Blog 2 image 1

Cantareira Reservoir running low in 2015, photo by Evelson de Freitas, Estadão de São Paulo. Continue reading

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Morocco’s path to solar energy

Morocco ratified the Climate Convention in 1996 and was the first African country to host a Conference of the Parties of the United Nations Framework Convention on Climate Change (UNFCCC). In 2015, Morocco presented its INDC (Intended Nationally Determined Contribution under UNFCCC), where it is stated that Morocco’s main focus is on the energy sector and that it aims to reduce its GHG emissions by 32 % by 2030 compared to “business as usual” projected emissions, which translates into a projected cumulative reduction of 401 Mt CO2eq over the period 2020-2030. In practice, Morocco’s objective is to reach over 50 % of installed electricity production capacity from renewable sources by 2025.

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What would Brexit mean for efforts to tackle climate change?

By Rick Lyons

Online MSc Carbon Management 2015-2016

If, as according to superstition, wood provides reassurance when touched, then the Climate Change Act 2008 performs the same consoling function when it comes to Brexit and UK climate policy. “We won’t be serious about tackling climate change without the guiding hand of the EU”, people may fret, only to contemplate the solid legal fact of the Act and find their fears subsiding. And yes it’s true that the Act, regardless of EU membership status, commits the country to reducing greenhouse gas emissions by 80% by 2050. But however ambitious this seems, the reassurance offered looks less and less solid the longer and harder you look.

For a start, although the 2050 goal seems to lock Britain in long-term, in the global context of achieving net zero emissions some time before 2100, it leaves fifty years unaccounted for. As Charlotte Burns of the University of York points out, one justification for the stringent carbon budgets in the Act was that the UK would be required to meet them anyway under EU law. Out of the EU, and outside its obligations, it follows that carbon legislation for post-2050 may not be so tough. Then there’s the possibility we don’t adhere to the Act in the period to 2050. Even within the EU there are concerns about whether we will meet our carbon budgets. Out of the EU this lack of commitment could transform into something much worse: a watering down of the Act or even, as UKIPand some Tories advocate, repeal. Continue reading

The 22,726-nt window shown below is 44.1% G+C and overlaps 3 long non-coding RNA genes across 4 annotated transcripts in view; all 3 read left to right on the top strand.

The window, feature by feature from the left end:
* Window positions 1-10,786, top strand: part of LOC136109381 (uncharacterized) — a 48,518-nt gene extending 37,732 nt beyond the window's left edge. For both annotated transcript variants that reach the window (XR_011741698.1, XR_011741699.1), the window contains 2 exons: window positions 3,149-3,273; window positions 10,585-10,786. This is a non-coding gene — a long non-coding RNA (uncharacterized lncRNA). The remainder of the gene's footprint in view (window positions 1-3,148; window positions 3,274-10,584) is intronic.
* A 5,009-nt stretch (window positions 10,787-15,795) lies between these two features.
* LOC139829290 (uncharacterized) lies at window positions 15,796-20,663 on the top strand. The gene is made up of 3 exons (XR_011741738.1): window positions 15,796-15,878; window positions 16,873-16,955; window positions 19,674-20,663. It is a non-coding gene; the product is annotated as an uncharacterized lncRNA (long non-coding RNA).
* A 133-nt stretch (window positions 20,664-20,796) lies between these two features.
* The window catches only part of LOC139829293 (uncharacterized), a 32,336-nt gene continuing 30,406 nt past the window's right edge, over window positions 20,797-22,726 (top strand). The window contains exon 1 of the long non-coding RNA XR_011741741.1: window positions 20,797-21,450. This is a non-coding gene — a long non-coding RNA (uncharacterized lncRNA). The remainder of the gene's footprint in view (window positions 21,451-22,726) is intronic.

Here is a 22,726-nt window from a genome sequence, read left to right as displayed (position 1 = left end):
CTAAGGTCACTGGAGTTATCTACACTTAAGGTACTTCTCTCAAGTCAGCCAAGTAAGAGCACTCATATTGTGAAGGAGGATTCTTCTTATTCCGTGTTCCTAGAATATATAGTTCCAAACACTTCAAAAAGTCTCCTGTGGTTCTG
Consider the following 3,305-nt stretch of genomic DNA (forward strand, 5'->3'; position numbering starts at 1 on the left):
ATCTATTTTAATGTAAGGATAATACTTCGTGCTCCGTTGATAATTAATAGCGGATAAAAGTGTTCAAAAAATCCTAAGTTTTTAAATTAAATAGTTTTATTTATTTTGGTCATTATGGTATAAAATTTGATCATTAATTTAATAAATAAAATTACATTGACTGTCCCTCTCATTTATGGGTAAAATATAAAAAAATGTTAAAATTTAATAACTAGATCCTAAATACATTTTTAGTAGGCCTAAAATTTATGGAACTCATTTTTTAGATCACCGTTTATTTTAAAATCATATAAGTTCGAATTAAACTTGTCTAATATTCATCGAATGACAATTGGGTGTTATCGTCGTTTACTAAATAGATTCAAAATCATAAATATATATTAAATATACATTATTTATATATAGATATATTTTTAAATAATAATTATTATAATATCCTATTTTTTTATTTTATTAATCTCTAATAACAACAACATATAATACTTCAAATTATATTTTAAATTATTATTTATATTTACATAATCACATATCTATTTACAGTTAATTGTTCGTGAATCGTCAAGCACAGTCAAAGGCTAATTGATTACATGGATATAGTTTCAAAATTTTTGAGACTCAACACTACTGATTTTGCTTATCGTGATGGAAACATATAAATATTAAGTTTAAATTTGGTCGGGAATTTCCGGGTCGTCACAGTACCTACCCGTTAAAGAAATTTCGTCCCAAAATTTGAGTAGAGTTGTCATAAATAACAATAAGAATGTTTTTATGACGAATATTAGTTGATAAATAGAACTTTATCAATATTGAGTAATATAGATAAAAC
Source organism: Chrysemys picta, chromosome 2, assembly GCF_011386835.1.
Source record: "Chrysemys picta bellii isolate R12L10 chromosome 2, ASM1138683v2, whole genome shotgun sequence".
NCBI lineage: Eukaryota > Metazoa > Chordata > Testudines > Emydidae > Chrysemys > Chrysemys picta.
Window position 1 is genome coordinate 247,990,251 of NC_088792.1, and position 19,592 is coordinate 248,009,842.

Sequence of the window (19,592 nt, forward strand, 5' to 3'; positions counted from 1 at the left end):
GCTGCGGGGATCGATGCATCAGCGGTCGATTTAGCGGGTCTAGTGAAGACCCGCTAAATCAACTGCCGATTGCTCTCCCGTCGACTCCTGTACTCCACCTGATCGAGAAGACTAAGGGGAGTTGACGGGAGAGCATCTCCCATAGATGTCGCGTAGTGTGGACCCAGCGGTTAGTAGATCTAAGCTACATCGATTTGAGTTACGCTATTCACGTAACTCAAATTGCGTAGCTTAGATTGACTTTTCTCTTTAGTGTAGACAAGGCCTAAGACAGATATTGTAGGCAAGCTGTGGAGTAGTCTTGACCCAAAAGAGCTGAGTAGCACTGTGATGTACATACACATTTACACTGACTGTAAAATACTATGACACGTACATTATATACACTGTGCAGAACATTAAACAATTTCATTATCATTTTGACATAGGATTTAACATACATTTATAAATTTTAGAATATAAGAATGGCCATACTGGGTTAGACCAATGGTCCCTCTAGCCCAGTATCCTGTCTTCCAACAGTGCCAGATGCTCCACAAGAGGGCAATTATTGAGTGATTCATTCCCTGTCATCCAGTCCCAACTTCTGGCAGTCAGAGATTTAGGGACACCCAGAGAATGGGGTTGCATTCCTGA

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‘Brexit’ and Combating Climate Change in Scotland

By Joanna Wright

MSc Carbon Management 2015-2016

bojesen_brexit

[Source: http://www.voxeurop.eu/en/content/news-brief/4931129-brexit-would-put-europe-stake]

The front page of The Economist this week (February 27th-March 4th2016) proclaims “Brexit: Bad for Britain, Europe and the West”. Turn tothe Leader on page 9 and it is argued that not only would Brexit be damaging to the UK’s economy and security, it would also have wider European and global ramifications that “go beyond economics”.  Whilst examples of these wider impacts are given, the article makes no reference to Brexit and climate change.  There is, however, considerable debate, elsewhere.

Carbon Brief is a UK-based website currently tracking the opinions of key players in energy and climate change, in addition to other influential views that reference these topics in relation to the 23rd June vote. As of 27th February 2016, the tracker had twenty entries; four ‘leavers’ and sixteen arguing that Britain should stay in the EU.  Whilst the quotes from leavers focus on the perceived damage to the UK from EU energy policies, if challenged with regard to action on climate change, they may perhaps choose to focus on the fact that (in theory) the Climate Change Act 2008 commits the UK to reducing greenhouse gas emissions irrespective of EU membership status.

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Low Carbon Travel

 

Claire Hamlett

Claire Hamlett

I woke up several times during the night last night. A few times because of the fluctuations in temperature: the heating couldn’t be turned up or down, so instead was being turned off and on again every once in a while when the carriage got too hot and then when it got too cold. Another time because I drooled on my neck pillow. And a final time when someone stepped on my bare toe with the heel of her shoe.

This is how I spend two nights a month: sprawled in a chair on the sleeper train between London and Edinburgh, part of a longer journey to get me from Nijmegen, the Netherlands, where my husband is a post-doc, to Edinburgh, where I’m doing my PhD. The rest of the trip involves a 3 hour train between Nijmegen and Brussels, changing in Roosendaal, and 2 hours on the Eurostar between Brussels and London. The whole lot takes about 12 hours door to door.